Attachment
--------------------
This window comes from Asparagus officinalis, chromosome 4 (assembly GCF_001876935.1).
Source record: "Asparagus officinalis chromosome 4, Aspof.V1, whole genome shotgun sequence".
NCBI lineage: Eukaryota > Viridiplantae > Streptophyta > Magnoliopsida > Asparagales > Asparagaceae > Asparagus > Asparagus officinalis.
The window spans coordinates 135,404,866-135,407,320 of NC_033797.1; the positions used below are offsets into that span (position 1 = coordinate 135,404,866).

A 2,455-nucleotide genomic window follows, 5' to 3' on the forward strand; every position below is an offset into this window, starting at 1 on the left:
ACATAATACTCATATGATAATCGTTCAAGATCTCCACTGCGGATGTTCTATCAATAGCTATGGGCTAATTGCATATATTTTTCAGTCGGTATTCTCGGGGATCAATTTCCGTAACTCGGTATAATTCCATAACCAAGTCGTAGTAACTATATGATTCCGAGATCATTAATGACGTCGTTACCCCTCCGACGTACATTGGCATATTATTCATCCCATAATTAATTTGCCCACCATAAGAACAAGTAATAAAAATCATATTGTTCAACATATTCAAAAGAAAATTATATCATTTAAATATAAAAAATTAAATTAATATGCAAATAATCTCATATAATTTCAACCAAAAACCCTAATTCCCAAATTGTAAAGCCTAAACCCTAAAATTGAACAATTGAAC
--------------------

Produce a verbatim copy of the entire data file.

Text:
This window comes from Asparagus officinalis, chromosome 4 (assembly GCF_001876935.1).
Source record: "Asparagus officinalis chromosome 4, Aspof.V1, whole genome shotgun sequence".
NCBI lineage: Eukaryota > Viridiplantae > Streptophyta > Magnoliopsida > Asparagales > Asparagaceae > Asparagus > Asparagus officinalis.
The window spans coordinates 135,404,866-135,407,320 of NC_033797.1; the positions used below are offsets into that span (position 1 = coordinate 135,404,866).

A 2,455-nucleotide genomic window follows, 5' to 3' on the forward strand; every position below is an offset into this window, starting at 1 on the left:
ACATAATACTCATATGATAATCGTTCAAGATCTCCACTGCGGATGTTCTATCAATAGCTATGGGCTAATTGCATATATTTTTCAGTCGGTATTCTCGGGGATCAATTTCCGTAACTCGGTATAATTCCATAACCAAGTCGTAGTAACTATATGATTCCGAGATCATTAATGACGTCGTTACCCCTCCGACGTACATTGGCATATTATTCATCCCATAATTAATTTGCCCACCATAAGAACAAGTAATAAAAATCATATTGTTCAACATATTCAAAAGAAAATTATATCATTTAAATATAAAAAATTAAATTAATATGCAAATAATCTCATATAATTTCAACCAAAAACCCTAATTCCCAAATTGTAAAGCCTAAACCCTAAAATTGAACAATTGAAC